Featured Research

from universities, journals, and other organizations

Refusing Immunizations Puts Children At Increased Risk Of Pertussis Infection, Study Finds

Date:
May 28, 2009
Source:
Kaiser Permanente
Summary:
A new study finds that children of parents who refuse vaccines are 23 times more likely to get whooping cough compared to fully immunized children.

Children of parents who refuse vaccines are 23 times more likely to get whooping cough compared to fully immunized children, according to a new study led by a vaccine research team at Kaiser Permanente Colorado's Institute for Health Research.

The study will appear in the June 2009 issue of the journal Pediatrics, the journal of the American Academy of Pediatrics.

Funded by the National Institute of Allergy and Infectious Diseases, this is the first study to use electronic health records to look for immunization refusal and possible pertussis infections, making it the most definitive on the risk of vaccine refusal to date.

While most families vaccinate their children, leading to dramatic reductions in several serious childhood illnesses, the number of parents refusing immunizations appears to be increasing in the United States, researchers say. The study could not determine from the information available why parents elected to refuse vaccines. The study also did not evaluate the side effects of vaccines.

The study findings are important for parents who cite low risk of infection as a reason to choose fewer or no immunizations, and for researchers who are concerned that decreased immunization rates could lead to more disease outbreaks across the country.

"This study helps dispel one of the commonly held beliefs among vaccine-refusing parents: that their children are not at risk for vaccine preventable diseases," said study lead author Jason Glanz, Ph.D., a senior scientist at Kaiser Permanente's Institute for Health Research. "It also shows that the decision to refuse immunizations could have important ramifications for the health of the entire community. Based on our analysis, we found that one in 10 additional whooping cough infections could have been prevented by immunization."

Pertussis – more commonly known as whooping cough – is a highly contagious bacterial disease that causes uncontrollable, violent coughing and can be deadly in infants, especially those under two months of age who are too young to be fully vaccinated. In 1976 there were just over 1,000 reported cases of pertussis in the United States; by 2004, it climbed to nearly 26,000 cases. Between 2000 and 2005 there were 140 deaths resulting from pertussis in the United States.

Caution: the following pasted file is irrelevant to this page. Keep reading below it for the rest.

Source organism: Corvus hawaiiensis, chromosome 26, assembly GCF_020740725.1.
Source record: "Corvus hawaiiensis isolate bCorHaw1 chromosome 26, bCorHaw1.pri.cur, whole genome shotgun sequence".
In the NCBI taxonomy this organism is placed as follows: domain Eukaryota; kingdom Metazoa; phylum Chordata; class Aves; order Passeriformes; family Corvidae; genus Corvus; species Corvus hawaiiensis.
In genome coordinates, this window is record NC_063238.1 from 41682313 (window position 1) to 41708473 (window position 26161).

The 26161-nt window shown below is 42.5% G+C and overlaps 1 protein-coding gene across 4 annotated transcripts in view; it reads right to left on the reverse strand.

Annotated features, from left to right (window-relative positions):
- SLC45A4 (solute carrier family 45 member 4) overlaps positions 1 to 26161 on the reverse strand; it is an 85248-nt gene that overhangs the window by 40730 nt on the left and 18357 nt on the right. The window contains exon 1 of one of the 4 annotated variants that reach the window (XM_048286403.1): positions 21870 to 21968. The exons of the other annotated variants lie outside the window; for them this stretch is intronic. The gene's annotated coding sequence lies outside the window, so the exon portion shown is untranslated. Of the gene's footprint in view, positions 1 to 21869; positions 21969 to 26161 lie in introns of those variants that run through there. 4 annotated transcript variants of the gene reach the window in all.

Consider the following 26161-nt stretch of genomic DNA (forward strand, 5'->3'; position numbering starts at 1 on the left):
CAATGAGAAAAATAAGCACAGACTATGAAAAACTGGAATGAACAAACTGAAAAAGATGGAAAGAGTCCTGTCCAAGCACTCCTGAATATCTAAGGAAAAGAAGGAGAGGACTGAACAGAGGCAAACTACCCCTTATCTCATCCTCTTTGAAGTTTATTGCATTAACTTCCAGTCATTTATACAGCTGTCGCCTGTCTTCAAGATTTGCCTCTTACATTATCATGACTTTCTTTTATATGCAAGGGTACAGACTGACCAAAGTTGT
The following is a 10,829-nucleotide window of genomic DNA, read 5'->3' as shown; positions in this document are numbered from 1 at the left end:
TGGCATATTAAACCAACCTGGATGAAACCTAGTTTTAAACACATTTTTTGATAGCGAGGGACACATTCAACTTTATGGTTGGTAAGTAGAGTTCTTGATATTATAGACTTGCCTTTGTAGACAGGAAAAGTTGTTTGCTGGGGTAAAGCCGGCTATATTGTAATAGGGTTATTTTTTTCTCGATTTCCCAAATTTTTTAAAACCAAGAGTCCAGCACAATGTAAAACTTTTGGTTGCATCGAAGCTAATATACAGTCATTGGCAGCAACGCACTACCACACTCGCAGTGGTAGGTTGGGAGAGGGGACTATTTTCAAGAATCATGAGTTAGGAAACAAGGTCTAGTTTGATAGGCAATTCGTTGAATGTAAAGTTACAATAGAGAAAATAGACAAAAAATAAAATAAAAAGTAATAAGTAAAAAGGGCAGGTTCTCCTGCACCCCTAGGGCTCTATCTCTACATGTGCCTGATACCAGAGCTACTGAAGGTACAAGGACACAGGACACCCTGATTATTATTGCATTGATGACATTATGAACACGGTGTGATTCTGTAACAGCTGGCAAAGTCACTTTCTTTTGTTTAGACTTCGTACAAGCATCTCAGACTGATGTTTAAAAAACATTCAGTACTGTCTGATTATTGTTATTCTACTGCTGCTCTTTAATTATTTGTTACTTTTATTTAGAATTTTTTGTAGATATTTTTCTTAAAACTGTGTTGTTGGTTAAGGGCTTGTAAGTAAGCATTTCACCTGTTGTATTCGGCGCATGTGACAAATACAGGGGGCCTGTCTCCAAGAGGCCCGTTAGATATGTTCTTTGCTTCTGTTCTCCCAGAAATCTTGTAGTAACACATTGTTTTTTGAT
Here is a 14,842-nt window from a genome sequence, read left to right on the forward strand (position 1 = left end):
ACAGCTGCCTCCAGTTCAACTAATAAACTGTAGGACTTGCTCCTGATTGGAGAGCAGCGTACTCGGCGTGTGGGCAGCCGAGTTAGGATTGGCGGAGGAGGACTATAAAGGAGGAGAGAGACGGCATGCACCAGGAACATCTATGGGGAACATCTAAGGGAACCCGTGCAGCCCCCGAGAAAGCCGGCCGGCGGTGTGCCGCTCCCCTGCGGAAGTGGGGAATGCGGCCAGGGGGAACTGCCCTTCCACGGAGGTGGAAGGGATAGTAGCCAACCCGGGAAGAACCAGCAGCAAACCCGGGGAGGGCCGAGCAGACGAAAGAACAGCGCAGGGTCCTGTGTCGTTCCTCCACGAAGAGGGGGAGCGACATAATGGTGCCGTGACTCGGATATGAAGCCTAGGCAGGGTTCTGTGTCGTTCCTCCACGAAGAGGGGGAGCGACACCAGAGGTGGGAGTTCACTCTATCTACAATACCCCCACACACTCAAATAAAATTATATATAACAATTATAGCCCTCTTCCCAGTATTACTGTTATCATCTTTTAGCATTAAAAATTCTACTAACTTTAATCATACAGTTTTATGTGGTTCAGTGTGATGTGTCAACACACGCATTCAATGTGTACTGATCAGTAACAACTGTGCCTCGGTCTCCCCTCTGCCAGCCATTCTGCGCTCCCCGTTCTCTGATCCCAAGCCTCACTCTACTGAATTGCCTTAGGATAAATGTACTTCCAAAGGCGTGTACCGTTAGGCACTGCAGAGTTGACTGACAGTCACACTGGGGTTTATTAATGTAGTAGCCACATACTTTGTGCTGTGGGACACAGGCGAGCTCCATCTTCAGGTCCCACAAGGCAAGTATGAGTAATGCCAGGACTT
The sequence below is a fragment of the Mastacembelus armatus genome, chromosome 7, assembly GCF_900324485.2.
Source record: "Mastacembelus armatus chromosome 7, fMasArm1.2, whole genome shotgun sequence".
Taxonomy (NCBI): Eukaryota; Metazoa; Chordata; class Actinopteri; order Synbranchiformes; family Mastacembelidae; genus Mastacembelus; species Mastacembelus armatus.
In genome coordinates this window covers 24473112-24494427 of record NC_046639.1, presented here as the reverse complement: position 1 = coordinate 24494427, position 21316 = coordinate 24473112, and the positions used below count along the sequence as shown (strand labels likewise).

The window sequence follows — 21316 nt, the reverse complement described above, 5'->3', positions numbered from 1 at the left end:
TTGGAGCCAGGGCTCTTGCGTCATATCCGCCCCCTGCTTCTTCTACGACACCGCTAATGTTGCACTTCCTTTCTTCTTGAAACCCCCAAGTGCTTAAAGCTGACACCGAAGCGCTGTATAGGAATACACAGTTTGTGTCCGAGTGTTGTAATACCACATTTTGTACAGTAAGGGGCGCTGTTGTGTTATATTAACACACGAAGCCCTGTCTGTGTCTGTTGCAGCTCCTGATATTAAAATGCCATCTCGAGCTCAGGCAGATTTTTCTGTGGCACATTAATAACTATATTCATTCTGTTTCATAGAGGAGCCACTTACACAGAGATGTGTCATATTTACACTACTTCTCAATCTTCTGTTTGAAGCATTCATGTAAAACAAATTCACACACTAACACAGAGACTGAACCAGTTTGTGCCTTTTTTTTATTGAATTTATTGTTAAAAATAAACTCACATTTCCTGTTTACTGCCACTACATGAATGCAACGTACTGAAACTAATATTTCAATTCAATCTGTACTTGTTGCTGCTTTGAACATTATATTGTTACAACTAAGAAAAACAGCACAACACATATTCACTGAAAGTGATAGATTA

The best way to prevent pertussis is through vaccinations. The childhood vaccine, DTaP, is a "3-in-1" immunization that protects against diphtheria, pertussis, and tetanus. It is given in a series to children at two months, four months, six months and 15-18 months of age, and a booster is given before kindergarten. The DTaP vaccine, like other routine childhood immunizations, has been shown to be more than 98 percent effective.

To assess the risk of DTaP refusal, researchers reviewed the electronic health records of children between the ages of two months and 18 years who were members of Kaiser Permanente Colorado between 1996 and 2007. First, investigators confirmed which children had pertussis infections. Next, they verified whether parents had refused some or all vaccines for their children.

The researchers found 156 laboratory-confirmed pertussis cases that met the study's criteria. They compared these cases to four times as many children of the same age and gender who were not infected with pertussis. Based on this analysis, the researchers discovered that children of vaccine refusers were 23 times more likely to be infected with whooping cough than vaccinated children.

"As a father of young children, I understand that vaccines can pose confusing and difficult choices, so the purpose of this research is to give parents more information to weigh the benefits and risks, and to provide pediatricians with more information to help participate in the discussion," Glanz said.